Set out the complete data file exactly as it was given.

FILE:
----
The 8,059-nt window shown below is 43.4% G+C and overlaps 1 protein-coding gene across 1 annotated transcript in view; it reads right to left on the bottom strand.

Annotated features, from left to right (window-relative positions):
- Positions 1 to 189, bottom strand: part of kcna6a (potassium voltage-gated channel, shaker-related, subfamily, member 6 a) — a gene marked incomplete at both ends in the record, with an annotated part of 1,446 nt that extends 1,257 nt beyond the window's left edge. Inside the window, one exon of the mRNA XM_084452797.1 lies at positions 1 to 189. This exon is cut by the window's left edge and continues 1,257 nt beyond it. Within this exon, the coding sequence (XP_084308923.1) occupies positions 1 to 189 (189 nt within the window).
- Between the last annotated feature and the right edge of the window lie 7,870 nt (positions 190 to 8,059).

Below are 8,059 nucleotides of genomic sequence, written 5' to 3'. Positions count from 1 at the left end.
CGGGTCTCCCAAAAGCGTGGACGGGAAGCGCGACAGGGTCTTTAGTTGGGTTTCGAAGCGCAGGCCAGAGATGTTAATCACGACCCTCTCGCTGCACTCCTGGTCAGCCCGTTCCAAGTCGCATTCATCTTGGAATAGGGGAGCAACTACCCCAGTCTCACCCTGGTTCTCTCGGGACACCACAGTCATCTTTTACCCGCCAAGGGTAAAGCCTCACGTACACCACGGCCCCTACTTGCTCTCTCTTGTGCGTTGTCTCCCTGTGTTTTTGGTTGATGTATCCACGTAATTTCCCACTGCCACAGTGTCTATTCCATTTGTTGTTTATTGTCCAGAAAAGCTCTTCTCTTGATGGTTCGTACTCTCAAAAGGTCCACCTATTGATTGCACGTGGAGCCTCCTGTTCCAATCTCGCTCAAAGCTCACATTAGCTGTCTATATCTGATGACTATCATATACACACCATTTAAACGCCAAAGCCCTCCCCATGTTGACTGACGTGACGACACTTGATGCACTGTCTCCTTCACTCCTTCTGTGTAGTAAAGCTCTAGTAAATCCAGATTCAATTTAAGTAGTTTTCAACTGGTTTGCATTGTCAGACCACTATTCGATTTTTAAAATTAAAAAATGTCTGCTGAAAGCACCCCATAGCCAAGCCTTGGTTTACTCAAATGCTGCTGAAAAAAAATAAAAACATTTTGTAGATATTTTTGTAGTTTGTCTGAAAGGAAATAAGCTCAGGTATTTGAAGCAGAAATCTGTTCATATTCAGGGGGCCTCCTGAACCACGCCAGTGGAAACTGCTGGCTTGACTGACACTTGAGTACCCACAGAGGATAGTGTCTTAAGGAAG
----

The 8,059-nt window shown below is 43.4% G+C and overlaps 1 protein-coding gene across 1 annotated transcript in view; it reads right to left on the bottom strand.

Annotated features, from left to right (window-relative positions):
- Positions 1 to 189, bottom strand: part of kcna6a (potassium voltage-gated channel, shaker-related, subfamily, member 6 a) — a gene marked incomplete at both ends in the record, with an annotated part of 1,446 nt that extends 1,257 nt beyond the window's left edge. Inside the window, one exon of the mRNA XM_084452797.1 lies at positions 1 to 189. This exon is cut by the window's left edge and continues 1,257 nt beyond it. Within this exon, the coding sequence (XP_084308923.1) occupies positions 1 to 189 (189 nt within the window).
- Between the last annotated feature and the right edge of the window lie 7,870 nt (positions 190 to 8,059).

Below are 8,059 nucleotides of genomic sequence, written 5' to 3'. Positions count from 1 at the left end.
CGGGTCTCCCAAAAGCGTGGACGGGAAGCGCGACAGGGTCTTTAGTTGGGTTTCGAAGCGCAGGCCAGAGATGTTAATCACGACCCTCTCGCTGCACTCCTGGTCAGCCCGTTCCAAGTCGCATTCATCTTGGAATAGGGGAGCAACTACCCCAGTCTCACCCTGGTTCTCTCGGGACACCACAGTCATCTTTTACCCGCCAAGGGTAAAGCCTCACGTACACCACGGCCCCTACTTGCTCTCTCTTGTGCGTTGTCTCCCTGTGTTTTTGGTTGATGTATCCACGTAATTTCCCACTGCCACAGTGTCTATTCCATTTGTTGTTTATTGTCCAGAAAAGCTCTTCTCTTGATGGTTCGTACTCTCAAAAGGTCCACCTATTGATTGCACGTGGAGCCTCCTGTTCCAATCTCGCTCAAAGCTCACATTAGCTGTCTATATCTGATGACTATCATATACACACCATTTAAACGCCAAAGCCCTCCCCATGTTGACTGACGTGACGACACTTGATGCACTGTCTCCTTCACTCCTTCTGTGTAGTAAAGCTCTAGTAAATCCAGATTCAATTTAAGTAGTTTTCAACTGGTTTGCATTGTCAGACCACTATTCGATTTTTAAAATTAAAAAATGTCTGCTGAAAGCACCCCATAGCCAAGCCTTGGTTTACTCAAATGCTGCTGAAAAAAAATAAAAACATTTTGTAGATATTTTTGTAGTTTGTCTGAAAGGAAATAAGCTCAGGTATTTGAAGCAGAAATCTGTTCATATTCAGGGGGCCTCCTGAACCACGCCAGTGGAAACTGCTGGCTTGACTGACACTTGAGTACCCACAGAGGATAGTGTCTTAAGGAAG